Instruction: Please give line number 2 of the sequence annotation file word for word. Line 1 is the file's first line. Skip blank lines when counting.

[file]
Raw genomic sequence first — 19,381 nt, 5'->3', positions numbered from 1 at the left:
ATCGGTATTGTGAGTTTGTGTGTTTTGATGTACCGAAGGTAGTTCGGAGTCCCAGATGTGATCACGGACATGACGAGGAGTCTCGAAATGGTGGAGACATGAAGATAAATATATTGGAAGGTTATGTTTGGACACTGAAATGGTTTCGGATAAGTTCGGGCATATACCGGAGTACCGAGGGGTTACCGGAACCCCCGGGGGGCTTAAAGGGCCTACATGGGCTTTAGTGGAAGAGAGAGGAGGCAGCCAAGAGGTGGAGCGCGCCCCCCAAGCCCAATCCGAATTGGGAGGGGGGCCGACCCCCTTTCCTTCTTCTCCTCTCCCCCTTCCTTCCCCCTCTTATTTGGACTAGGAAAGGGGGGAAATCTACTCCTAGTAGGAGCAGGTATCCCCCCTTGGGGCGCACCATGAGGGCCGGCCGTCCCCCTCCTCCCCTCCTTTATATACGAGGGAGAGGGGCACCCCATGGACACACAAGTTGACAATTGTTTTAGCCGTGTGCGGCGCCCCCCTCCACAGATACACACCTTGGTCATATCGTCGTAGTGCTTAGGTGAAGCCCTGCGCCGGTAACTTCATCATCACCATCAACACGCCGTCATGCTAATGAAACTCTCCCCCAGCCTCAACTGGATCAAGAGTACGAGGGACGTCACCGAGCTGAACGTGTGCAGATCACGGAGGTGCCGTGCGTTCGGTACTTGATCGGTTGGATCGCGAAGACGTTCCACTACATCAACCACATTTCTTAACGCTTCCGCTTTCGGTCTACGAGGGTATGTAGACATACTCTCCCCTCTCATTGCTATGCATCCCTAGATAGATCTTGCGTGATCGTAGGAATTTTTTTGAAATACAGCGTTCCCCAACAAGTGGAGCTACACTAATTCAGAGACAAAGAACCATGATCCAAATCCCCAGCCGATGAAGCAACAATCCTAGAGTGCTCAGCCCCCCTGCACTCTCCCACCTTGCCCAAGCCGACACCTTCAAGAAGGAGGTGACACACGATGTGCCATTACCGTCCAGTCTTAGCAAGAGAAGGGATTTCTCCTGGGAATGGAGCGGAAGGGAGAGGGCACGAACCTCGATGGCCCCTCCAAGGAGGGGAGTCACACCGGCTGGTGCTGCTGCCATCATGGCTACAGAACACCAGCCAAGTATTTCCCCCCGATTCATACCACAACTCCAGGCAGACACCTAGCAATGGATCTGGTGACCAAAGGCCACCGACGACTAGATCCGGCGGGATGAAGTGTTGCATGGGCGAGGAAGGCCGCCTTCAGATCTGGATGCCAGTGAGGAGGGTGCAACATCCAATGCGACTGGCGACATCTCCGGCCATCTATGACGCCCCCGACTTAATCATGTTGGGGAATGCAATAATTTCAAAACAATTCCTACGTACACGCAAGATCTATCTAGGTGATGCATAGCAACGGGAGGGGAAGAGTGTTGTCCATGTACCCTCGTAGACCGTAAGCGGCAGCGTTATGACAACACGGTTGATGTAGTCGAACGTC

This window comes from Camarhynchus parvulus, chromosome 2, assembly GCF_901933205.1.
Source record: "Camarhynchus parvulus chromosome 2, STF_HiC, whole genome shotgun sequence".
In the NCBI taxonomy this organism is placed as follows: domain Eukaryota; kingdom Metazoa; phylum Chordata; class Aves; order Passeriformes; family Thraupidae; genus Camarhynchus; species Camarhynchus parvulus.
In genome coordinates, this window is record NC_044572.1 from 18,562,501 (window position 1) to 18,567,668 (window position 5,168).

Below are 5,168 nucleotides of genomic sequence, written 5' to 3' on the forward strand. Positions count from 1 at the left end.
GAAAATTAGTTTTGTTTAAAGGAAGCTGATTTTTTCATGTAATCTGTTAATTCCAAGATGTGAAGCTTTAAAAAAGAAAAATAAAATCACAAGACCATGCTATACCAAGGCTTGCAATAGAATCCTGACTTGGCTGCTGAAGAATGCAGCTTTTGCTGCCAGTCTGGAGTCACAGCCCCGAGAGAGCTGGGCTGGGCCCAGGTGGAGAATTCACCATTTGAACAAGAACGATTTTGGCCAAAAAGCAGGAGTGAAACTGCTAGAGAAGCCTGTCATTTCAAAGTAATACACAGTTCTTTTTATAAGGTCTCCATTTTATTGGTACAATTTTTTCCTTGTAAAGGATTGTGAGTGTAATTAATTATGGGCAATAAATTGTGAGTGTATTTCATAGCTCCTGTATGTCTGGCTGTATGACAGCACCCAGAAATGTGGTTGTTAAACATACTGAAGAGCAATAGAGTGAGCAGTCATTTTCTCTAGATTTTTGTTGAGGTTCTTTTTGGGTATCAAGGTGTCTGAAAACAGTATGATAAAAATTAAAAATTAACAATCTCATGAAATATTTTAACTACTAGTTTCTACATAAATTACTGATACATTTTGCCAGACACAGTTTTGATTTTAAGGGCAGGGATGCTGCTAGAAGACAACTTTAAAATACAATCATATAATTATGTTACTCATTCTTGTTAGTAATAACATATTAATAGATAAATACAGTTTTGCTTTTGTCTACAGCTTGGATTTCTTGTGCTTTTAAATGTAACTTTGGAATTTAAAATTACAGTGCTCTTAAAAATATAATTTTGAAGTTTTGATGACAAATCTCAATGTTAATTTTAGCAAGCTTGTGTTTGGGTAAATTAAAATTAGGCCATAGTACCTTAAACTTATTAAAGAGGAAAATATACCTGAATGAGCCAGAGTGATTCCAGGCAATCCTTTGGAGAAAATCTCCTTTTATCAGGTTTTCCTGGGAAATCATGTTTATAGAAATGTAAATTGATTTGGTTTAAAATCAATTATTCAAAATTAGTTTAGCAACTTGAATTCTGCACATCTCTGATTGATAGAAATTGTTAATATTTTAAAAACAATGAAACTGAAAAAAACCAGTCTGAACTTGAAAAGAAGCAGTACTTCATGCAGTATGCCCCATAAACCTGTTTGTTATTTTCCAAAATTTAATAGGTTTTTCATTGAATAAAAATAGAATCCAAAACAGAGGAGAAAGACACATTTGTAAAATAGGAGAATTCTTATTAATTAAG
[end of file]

ATCGGTATTGTGAGTTTGTGTGTTTTGATGTACCGAAGGTAGTTCGGAGTCCCAGATGTGATCACGGACATGACGAGGAGTCTCGAAATGGTGGAGACATGAAGATAAATATATTGGAAGGTTATGTTTGGACACTGAAATGGTTTCGGATAAGTTCGGGCATATACCGGAGTACCGAGGGGTTACCGGAACCCCCGGGGGGCTTAAAGGGCCTACATGGGCTTTAGTGGAAGAGAGAGGAGGCAGCCAAGAGGTGGAGCGCGCCCCCCAAGCCCAATCCGAATTGGGAGGGGGGCCGACCCCCTTTCCTTCTTCTCCTCTCCCCCTTCCTTCCCCCTCTTATTTGGACTAGGAAAGGGGGGAAATCTACTCCTAGTAGGAGCAGGTATCCCCCCTTGGGGCGCACCATGAGGGCCGGCCGTCCCCCTCCTCCCCTCCTTTATATACGAGGGAGAGGGGCACCCCATGGACACACAAGTTGACAATTGTTTTAGCCGTGTGCGGCGCCCCCCTCCACAGATACACACCTTGGTCATATCGTCGTAGTGCTTAGGTGAAGCCCTGCGCCGGTAACTTCATCATCACCATCAACACGCCGTCATGCTAATGAAACTCTCCCCCAGCCTCAACTGGATCAAGAGTACGAGGGACGTCACCGAGCTGAACGTGTGCAGATCACGGAGGTGCCGTGCGTTCGGTACTTGATCGGTTGGATCGCGAAGACGTTCCACTACATCAACCACATTTCTTAACGCTTCCGCTTTCGGTCTACGAGGGTATGTAGACATACTCTCCCCTCTCATTGCTATGCATCCCTAGATAGATCTTGCGTGATCGTAGGAATTTTTTTGAAATACAGCGTTCCCCAACAAGTGGAGCTACACTAATTCAGAGACAAAGAACCATGATCCAAATCCCCAGCCGATGAAGCAACAATCCTAGAGTGCTCAGCCCCCCTGCACTCTCCCACCTTGCCCAAGCCGACACCTTCAAGAAGGAGGTGACACACGATGTGCCATTACCGTCCAGTCTTAGCAAGAGAAGGGATTTCTCCTGGGAATGGAGCGGAAGGGAGAGGGCACGAACCTCGATGGCCCCTCCAAGGAGGGGAGTCACACCGGCTGGTGCTGCTGCCATCATGGCTACAGAACACCAGCCAAGTATTTCCCCCCGATTCATACCACAACTCCAGGCAGACACCTAGCAATGGATCTGGTGACCAAAGGCCACCGACGACTAGATCCGGCGGGATGAAGTGTTGCATGGGCGAGGAAGGCCGCCTTCAGATCTGGATGCCAGTGAGGAGGGTGCAACATCCAATGCGACTGGCGACATCTCCGGCCATCTATGACGCCCCCGACTTAATCATGTTGGGGAATGCAATAATTTCAAAACAATTCCTACGTACACGCAAGATCTATCTAGGTGATGCATAGCAACGGGAGGGGAAGAGTGTTGTCCATGTACCCTCGTAGACCGTAAGCGGCAGCGTTATGACAACACGGTTGATGTAGTCGAACGTC